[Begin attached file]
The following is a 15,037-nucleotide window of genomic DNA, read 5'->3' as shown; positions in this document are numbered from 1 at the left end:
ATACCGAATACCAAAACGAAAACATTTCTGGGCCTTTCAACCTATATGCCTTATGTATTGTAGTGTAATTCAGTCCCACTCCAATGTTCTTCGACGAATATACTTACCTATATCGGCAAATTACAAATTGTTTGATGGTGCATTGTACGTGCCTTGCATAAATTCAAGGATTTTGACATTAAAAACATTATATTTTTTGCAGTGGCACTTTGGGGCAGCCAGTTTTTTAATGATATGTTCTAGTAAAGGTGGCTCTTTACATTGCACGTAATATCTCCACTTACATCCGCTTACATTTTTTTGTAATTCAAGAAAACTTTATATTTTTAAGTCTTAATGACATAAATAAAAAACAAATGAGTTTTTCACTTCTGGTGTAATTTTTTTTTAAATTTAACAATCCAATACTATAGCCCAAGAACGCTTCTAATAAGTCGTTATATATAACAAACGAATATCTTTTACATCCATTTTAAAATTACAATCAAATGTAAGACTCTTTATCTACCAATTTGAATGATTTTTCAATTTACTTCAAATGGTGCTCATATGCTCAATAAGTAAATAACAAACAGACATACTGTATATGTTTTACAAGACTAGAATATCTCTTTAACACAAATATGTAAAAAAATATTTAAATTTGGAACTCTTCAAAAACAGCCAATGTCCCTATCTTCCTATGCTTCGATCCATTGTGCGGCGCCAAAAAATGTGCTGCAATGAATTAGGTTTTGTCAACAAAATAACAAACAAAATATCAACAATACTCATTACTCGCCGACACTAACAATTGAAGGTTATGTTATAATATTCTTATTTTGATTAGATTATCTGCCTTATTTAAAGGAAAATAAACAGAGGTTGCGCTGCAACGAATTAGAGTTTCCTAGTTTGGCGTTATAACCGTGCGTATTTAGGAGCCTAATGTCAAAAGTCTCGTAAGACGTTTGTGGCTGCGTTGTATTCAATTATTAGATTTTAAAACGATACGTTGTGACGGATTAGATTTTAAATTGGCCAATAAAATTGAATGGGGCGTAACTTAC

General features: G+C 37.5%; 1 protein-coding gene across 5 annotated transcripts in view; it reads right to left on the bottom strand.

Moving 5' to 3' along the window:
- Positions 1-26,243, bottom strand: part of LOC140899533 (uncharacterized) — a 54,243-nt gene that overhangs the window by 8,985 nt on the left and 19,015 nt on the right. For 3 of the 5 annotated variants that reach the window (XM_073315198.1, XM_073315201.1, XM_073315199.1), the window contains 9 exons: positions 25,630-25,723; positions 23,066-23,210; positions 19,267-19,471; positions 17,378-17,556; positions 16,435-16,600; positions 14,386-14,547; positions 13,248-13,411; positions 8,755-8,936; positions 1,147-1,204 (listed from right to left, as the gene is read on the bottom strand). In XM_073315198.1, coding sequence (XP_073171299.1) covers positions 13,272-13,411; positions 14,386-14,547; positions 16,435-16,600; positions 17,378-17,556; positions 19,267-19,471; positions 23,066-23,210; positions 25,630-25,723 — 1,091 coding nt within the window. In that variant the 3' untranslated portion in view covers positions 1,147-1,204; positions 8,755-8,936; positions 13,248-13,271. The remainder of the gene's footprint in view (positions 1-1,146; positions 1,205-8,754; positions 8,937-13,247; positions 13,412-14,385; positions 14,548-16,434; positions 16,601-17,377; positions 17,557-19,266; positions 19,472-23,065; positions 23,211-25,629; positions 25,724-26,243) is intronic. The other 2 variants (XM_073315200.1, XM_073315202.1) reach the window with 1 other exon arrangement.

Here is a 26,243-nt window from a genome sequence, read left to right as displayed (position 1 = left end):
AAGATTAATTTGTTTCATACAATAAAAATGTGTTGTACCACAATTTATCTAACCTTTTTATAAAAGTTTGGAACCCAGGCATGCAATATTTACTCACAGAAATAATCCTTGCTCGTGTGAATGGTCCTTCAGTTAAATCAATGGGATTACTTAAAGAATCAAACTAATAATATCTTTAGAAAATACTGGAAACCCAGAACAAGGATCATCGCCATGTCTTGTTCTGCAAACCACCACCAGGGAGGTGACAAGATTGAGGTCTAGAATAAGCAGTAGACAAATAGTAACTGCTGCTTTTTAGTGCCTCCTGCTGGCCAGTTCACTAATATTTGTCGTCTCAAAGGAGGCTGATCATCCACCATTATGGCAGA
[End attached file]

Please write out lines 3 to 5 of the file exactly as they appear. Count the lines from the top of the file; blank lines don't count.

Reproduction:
General features: G+C 37.5%; 1 protein-coding gene across 5 annotated transcripts in view; it reads right to left on the bottom strand.

Moving 5' to 3' along the window:
- Positions 1-26,243, bottom strand: part of LOC140899533 (uncharacterized) — a 54,243-nt gene that overhangs the window by 8,985 nt on the left and 19,015 nt on the right. For 3 of the 5 annotated variants that reach the window (XM_073315198.1, XM_073315201.1, XM_073315199.1), the window contains 9 exons: positions 25,630-25,723; positions 23,066-23,210; positions 19,267-19,471; positions 17,378-17,556; positions 16,435-16,600; positions 14,386-14,547; positions 13,248-13,411; positions 8,755-8,936; positions 1,147-1,204 (listed from right to left, as the gene is read on the bottom strand). In XM_073315198.1, coding sequence (XP_073171299.1) covers positions 13,272-13,411; positions 14,386-14,547; positions 16,435-16,600; positions 17,378-17,556; positions 19,267-19,471; positions 23,066-23,210; positions 25,630-25,723 — 1,091 coding nt within the window. In that variant the 3' untranslated portion in view covers positions 1,147-1,204; positions 8,755-8,936; positions 13,248-13,271. The remainder of the gene's footprint in view (positions 1-1,146; positions 1,205-8,754; positions 8,937-13,247; positions 13,412-14,385; positions 14,548-16,434; positions 16,601-17,377; positions 17,557-19,266; positions 19,472-23,065; positions 23,211-25,629; positions 25,724-26,243) is intronic. The other 2 variants (XM_073315200.1, XM_073315202.1) reach the window with 1 other exon arrangement.